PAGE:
traces on the PC board. The design does not depend
on the sense resistors’ absolute values being accurate;
only ratiometric matching is required for the circuit to
function properly. The resistance ratio will be very wellcontrolled across PC board production lots.
Amplifier U1 pulls up on the Adjust pin of U2, raising
the output voltage of the I/O regulator until the proper
current ratio between the two regulators is established.
This condition is met when the voltage drop across
the sense resistors is equal. The regulator currents
are inversely proportional to the sense resistor values,
and hence, to the resistor trace lengths. If a different
current ratio is desired, just refigure the trace lengths
per the equations given. The voltage drop across the
resistors at full load is approximately 25mV. Of course,
discrete resistors may be used if desired, but they are
quite costly compared to a PC board trace.
Nonideal components will translate into errors in the
current sharing ratio. With the components shown,
the largest contributor to current-sharing errors is the
error amplifier offset voltage. The very low offset of
the economical LT1006CS8 (400μV max) ensures a
worst-case share error of only 1.6%. If the through
hole version of the LT1006 is used, this error drops by
a factor of five. It is possible to further reduce the value
of the sense resistors with this op amp.
If a user should upgrade to a P55C, E3 is now connected
to ground. This turns off Q2, allowing Q1 and Q3 to
turn on. Q1 shorts out part of the feedback divider of
the LT1580, lowering its output to 2.500V. Q3 pulls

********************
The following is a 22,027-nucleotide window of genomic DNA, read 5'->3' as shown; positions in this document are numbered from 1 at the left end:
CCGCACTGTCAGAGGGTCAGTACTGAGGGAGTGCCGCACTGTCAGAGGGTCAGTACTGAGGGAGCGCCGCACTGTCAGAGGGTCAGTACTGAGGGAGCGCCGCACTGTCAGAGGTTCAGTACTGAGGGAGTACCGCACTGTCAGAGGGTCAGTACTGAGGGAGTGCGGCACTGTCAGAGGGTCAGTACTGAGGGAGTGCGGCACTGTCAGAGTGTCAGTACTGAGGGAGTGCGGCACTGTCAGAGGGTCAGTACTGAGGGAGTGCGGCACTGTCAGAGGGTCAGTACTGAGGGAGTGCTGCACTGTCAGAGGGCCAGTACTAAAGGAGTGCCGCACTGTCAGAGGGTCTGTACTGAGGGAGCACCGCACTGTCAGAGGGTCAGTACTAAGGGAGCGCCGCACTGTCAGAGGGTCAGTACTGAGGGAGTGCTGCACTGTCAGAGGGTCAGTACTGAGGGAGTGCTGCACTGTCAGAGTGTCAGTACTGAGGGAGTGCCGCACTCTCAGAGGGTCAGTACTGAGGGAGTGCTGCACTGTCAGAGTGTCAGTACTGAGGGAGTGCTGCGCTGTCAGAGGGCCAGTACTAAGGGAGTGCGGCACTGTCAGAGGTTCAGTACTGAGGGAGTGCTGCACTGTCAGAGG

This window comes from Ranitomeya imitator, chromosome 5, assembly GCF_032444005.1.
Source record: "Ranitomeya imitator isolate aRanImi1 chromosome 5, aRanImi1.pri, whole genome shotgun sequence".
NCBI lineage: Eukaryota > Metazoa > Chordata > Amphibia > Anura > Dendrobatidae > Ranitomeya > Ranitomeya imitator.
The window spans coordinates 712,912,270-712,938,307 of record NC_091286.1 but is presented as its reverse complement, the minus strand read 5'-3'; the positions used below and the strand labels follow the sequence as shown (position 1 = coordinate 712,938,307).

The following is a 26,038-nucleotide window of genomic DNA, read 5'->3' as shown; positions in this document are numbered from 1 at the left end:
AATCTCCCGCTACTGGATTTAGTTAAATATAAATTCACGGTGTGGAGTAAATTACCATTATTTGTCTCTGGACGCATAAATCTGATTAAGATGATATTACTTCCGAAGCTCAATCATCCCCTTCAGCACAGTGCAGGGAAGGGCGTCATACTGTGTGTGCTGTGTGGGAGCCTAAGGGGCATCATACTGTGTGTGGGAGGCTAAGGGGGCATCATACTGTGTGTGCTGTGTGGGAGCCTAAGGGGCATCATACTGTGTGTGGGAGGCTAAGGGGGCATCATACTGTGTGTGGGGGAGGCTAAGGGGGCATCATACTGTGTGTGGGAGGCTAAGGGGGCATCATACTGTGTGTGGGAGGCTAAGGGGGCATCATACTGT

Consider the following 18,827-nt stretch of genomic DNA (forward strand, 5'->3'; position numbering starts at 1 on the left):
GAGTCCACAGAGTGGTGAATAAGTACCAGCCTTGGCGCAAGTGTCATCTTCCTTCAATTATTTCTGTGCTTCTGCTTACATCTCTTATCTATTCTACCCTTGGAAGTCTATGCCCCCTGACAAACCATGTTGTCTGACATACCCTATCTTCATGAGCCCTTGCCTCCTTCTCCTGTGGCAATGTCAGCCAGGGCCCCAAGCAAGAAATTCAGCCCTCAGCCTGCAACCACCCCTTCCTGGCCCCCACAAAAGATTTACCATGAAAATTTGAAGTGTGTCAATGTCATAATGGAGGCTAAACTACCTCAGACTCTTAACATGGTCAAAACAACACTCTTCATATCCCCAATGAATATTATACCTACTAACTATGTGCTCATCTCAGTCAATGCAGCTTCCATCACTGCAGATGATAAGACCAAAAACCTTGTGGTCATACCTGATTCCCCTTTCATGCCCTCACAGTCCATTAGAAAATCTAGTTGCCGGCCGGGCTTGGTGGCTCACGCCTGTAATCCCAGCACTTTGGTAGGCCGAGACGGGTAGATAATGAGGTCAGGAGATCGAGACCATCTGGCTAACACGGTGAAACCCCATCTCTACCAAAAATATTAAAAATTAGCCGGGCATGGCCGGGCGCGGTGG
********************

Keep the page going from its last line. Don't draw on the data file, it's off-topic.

the noninverting input of U1 low, forcing the op amp
output to ground. D1 is now back biased, effectively
disconnecting the op amp from the circuit, which causes
the I/O regulator’s output to drop to 3.3V. Resistor R11
pulls up the cathode of D2 when powering a P54 so
that diode leakage current does not cause an error in
current sharing.
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Linear Technology Corporation
The LT1580 permits remote sensing of the load voltage
at the CPU. Also, by inserting a low value resistor in
the sense line, a small intentional load regulation error is introduced, which, it can be shown, will reduce
the peak-to-peak transient response of the regulator.
The regulation error is well-controlled at the load and
is not a function of any trace resistance or parasitics.
This technique realizes a reduction in the amount of
output capacitance required to control the core voltage transients.
Conclusion
With a small number of low cost components, it is
possible to eliminate the need for replaceable power
supply modules and still accommodate the desire to
upgrade the microprocessor to improved technology.
Moreover, the solution results in an “idiot proof” design,
preventing the application of an inappropriate supply
voltage, which could damage an expensive CPU.
Design Equations:
Assume VS of approximately 25mV,
R13 =
VS
ICORE
I
R12 = CORE (R13)
II/O
1oz copper thickness is 0.0036cm
2oz copper thickness is 0.0071cm
for 1oz copper PC board, use 0.127cm (0.050") wide
traces
for 2oz copper PC board, use 0.064cm (0.025") wide
traces
L = R (t)(w)
RS
Where L is the trace length in cm
R is the desired resistance
RS is the specific resistivity of copper: 1.72μΩ cm
t is the copper thickness of the PC board in cm
For applications help,
call (408) 432-1900
dn122f_conv LT/GP 0596 REV A 2K • PRINTED IN THE USA
1630 McCarthy Blvd., Milpitas, CA 95035-7417
(408) 432-1900
●
FAX: (408) 434-0507 ● www.linear.com
© LINEAR TECHNOLOGY CORPORATION 1996